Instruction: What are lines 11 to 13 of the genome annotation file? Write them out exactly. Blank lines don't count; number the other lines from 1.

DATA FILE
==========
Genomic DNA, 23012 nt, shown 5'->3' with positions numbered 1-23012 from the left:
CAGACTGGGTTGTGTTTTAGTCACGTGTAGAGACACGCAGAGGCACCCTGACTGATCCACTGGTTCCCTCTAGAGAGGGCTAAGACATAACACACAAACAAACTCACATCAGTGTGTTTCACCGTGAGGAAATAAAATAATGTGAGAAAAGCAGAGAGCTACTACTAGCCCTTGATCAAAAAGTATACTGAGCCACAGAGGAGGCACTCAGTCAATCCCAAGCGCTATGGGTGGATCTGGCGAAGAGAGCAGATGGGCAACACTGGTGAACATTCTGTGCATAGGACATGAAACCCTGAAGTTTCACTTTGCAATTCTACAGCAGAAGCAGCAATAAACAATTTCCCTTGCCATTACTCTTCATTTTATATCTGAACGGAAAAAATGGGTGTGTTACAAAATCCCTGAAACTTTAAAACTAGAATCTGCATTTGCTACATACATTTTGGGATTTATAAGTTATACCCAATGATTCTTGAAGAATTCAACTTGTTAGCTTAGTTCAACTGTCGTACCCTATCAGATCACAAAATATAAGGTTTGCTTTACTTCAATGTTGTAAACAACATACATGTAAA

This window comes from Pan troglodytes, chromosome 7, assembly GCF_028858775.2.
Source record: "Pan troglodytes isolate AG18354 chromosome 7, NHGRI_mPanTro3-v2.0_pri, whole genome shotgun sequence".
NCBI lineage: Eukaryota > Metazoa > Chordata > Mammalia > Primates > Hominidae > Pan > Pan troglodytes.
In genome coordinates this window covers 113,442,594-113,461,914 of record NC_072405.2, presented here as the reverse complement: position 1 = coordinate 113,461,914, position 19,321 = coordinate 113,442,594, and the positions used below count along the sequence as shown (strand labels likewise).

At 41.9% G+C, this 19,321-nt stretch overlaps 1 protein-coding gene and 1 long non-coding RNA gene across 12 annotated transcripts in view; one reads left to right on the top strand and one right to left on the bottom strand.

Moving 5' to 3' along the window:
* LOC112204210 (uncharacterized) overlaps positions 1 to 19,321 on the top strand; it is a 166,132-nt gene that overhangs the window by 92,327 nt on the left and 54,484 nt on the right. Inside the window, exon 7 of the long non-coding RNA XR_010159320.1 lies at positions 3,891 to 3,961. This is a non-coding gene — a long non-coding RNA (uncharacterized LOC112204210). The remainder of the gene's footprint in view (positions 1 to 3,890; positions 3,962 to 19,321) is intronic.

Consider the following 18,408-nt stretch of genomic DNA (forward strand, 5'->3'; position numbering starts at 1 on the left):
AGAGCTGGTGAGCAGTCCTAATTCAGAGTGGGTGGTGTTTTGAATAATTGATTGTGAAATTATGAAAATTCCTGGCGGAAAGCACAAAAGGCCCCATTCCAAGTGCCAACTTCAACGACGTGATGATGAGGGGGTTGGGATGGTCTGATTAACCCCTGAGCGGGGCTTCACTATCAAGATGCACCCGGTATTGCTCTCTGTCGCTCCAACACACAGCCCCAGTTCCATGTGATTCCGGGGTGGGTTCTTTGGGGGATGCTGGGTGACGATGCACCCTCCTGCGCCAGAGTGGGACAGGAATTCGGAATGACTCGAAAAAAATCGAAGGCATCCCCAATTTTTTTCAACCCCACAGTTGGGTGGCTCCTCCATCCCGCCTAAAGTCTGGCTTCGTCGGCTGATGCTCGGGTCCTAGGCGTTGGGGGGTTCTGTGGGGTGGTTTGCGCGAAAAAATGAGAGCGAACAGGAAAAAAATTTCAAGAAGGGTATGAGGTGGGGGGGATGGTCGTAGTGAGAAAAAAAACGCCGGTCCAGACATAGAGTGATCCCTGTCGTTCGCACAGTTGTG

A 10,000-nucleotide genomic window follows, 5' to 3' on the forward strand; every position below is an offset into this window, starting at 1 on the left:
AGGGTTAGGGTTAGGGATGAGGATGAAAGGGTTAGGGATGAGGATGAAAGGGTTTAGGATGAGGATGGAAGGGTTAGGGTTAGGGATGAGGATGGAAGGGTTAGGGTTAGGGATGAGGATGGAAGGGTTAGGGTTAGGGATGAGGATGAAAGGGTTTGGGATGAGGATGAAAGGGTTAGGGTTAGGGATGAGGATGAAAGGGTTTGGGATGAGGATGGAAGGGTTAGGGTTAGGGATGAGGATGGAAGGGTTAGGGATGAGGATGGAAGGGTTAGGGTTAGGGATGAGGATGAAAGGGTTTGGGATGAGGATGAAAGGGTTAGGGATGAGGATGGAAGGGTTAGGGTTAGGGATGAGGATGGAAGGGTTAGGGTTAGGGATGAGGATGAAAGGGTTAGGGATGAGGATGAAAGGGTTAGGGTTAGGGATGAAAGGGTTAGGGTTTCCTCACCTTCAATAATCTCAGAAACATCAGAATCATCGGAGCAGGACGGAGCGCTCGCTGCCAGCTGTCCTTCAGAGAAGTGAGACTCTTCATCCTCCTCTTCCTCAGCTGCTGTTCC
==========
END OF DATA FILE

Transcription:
AGAGCTGGTGAGCAGTCCTAATTCAGAGTGGGTGGTGTTTTGAATAATTGATTGTGAAATTATGAAAATTCCTGGCGGAAAGCACAAAAGGCCCCATTCCAAGTGCCAACTTCAACGACGTGATGATGAGGGGGTTGGGATGGTCTGATTAACCCCTGAGCGGGGCTTCACTATCAAGATGCACCCGGTATTGCTCTCTGTCGCTCCAACACACAGCCCCAGTTCCATGTGATTCCGGGGTGGGTTCTTTGGGGGATGCTGGGTGACGATGCACCCTCCTGCGCCAGAGTGGGACAGGAATTCGGAATGACTCGAAAAAAATCGAAGGCATCCCCAATTTTTTTCAACCCCACAGTTGGGTGGCTCCTCCATCCCGCCTAAAGTCTGGCTTCGTCGGCTGATGCTCGGGTCCTAGGCGTTGGGGGGTTCTGTGGGGTGGTTTGCGCGAAAAAATGAGAGCGAACAGGAAAAAAATTTCAAGAAGGGTATGAGGTGGGGGGGATGGTCGTAGTGAGAAAAAAAACGCCGGTCCAGACATAGAGTGATCCCTGTCGTTCGCACAGTTGTG

A 10,000-nucleotide genomic window follows, 5' to 3' on the forward strand; every position below is an offset into this window, starting at 1 on the left:
AGGGTTAGGGTTAGGGATGAGGATGAAAGGGTTAGGGATGAGGATGAAAGGGTTTAGGATGAGGATGGAAGGGTTAGGGTTAGGGATGAGGATGGAAGGGTTAGGGTTAGGGATGAGGATGGAAGGGTTAGGGTTAGGGATGAGGATGAAAGGGTTTGGGATGAGGATGAAAGGGTTAGGGTTAGGGATGAGGATGAAAGGGTTTGGGATGAGGATGGAAGGGTTAGGGTTAGGGATGAGGATGGAAGGGTTAGGGATGAGGATGGAAGGGTTAGGGTTAGGGATGAGGATGAAAGGGTTTGGGATGAGGATGAAAGGGTTAGGGATGAGGATGGAAGGGTTAGGGTTAGGGATGAGGATGGAAGGGTTAGGGTTAGGGATGAGGATGAAAGGGTTAGGGATGAGGATGAAAGGGTTAGGGTTAGGGATGAAAGGGTTAGGGTTTCCTCACCTTCAATAATCTCAGAAACATCAGAATCATCGGAGCAGGACGGAGCGCTCGCTGCCAGCTGTCCTTCAGAGAAGTGAGACTCTTCATCCTCCTCTTCCTCAGCTGCTGTTCC